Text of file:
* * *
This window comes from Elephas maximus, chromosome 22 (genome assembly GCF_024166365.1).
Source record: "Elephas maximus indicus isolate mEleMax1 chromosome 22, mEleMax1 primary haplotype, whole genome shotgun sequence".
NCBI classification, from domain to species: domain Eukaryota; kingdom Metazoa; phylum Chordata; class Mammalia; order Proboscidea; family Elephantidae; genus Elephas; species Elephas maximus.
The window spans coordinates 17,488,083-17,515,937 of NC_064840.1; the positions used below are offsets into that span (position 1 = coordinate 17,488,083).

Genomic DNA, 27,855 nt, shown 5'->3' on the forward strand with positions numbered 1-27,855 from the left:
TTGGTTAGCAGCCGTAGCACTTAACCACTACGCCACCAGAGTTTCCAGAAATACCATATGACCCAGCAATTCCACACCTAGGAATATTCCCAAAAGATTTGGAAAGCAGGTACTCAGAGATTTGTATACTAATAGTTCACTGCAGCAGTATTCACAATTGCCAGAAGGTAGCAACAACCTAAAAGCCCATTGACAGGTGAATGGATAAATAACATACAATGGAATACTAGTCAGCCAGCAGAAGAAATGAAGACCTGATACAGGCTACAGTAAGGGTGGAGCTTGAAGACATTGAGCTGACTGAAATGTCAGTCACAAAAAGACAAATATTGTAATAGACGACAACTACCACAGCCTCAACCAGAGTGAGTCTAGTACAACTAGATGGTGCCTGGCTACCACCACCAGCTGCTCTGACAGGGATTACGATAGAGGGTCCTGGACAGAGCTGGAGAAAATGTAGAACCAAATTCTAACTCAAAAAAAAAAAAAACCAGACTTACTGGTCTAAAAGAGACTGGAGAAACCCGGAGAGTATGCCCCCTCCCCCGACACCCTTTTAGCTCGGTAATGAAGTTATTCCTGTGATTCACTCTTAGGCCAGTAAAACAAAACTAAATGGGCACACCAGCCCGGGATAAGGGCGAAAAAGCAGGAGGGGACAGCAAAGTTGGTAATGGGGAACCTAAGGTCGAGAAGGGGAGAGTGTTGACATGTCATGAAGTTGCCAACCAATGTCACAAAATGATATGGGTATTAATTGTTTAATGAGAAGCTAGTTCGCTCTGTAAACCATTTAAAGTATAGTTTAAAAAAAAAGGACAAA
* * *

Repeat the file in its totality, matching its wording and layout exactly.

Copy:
This window comes from Elephas maximus, chromosome 22 (genome assembly GCF_024166365.1).
Source record: "Elephas maximus indicus isolate mEleMax1 chromosome 22, mEleMax1 primary haplotype, whole genome shotgun sequence".
NCBI classification, from domain to species: domain Eukaryota; kingdom Metazoa; phylum Chordata; class Mammalia; order Proboscidea; family Elephantidae; genus Elephas; species Elephas maximus.
The window spans coordinates 17,488,083-17,515,937 of NC_064840.1; the positions used below are offsets into that span (position 1 = coordinate 17,488,083).

Genomic DNA, 27,855 nt, shown 5'->3' on the forward strand with positions numbered 1-27,855 from the left:
TTGGTTAGCAGCCGTAGCACTTAACCACTACGCCACCAGAGTTTCCAGAAATACCATATGACCCAGCAATTCCACACCTAGGAATATTCCCAAAAGATTTGGAAAGCAGGTACTCAGAGATTTGTATACTAATAGTTCACTGCAGCAGTATTCACAATTGCCAGAAGGTAGCAACAACCTAAAAGCCCATTGACAGGTGAATGGATAAATAACATACAATGGAATACTAGTCAGCCAGCAGAAGAAATGAAGACCTGATACAGGCTACAGTAAGGGTGGAGCTTGAAGACATTGAGCTGACTGAAATGTCAGTCACAAAAAGACAAATATTGTAATAGACGACAACTACCACAGCCTCAACCAGAGTGAGTCTAGTACAACTAGATGGTGCCTGGCTACCACCACCAGCTGCTCTGACAGGGATTACGATAGAGGGTCCTGGACAGAGCTGGAGAAAATGTAGAACCAAATTCTAACTCAAAAAAAAAAAAAACCAGACTTACTGGTCTAAAAGAGACTGGAGAAACCCGGAGAGTATGCCCCCTCCCCCGACACCCTTTTAGCTCGGTAATGAAGTTATTCCTGTGATTCACTCTTAGGCCAGTAAAACAAAACTAAATGGGCACACCAGCCCGGGATAAGGGCGAAAAAGCAGGAGGGGACAGCAAAGTTGGTAATGGGGAACCTAAGGTCGAGAAGGGGAGAGTGTTGACATGTCATGAAGTTGCCAACCAATGTCACAAAATGATATGGGTATTAATTGTTTAATGAGAAGCTAGTTCGCTCTGTAAACCATTTAAAGTATAGTTTAAAAAAAAAGGACAAA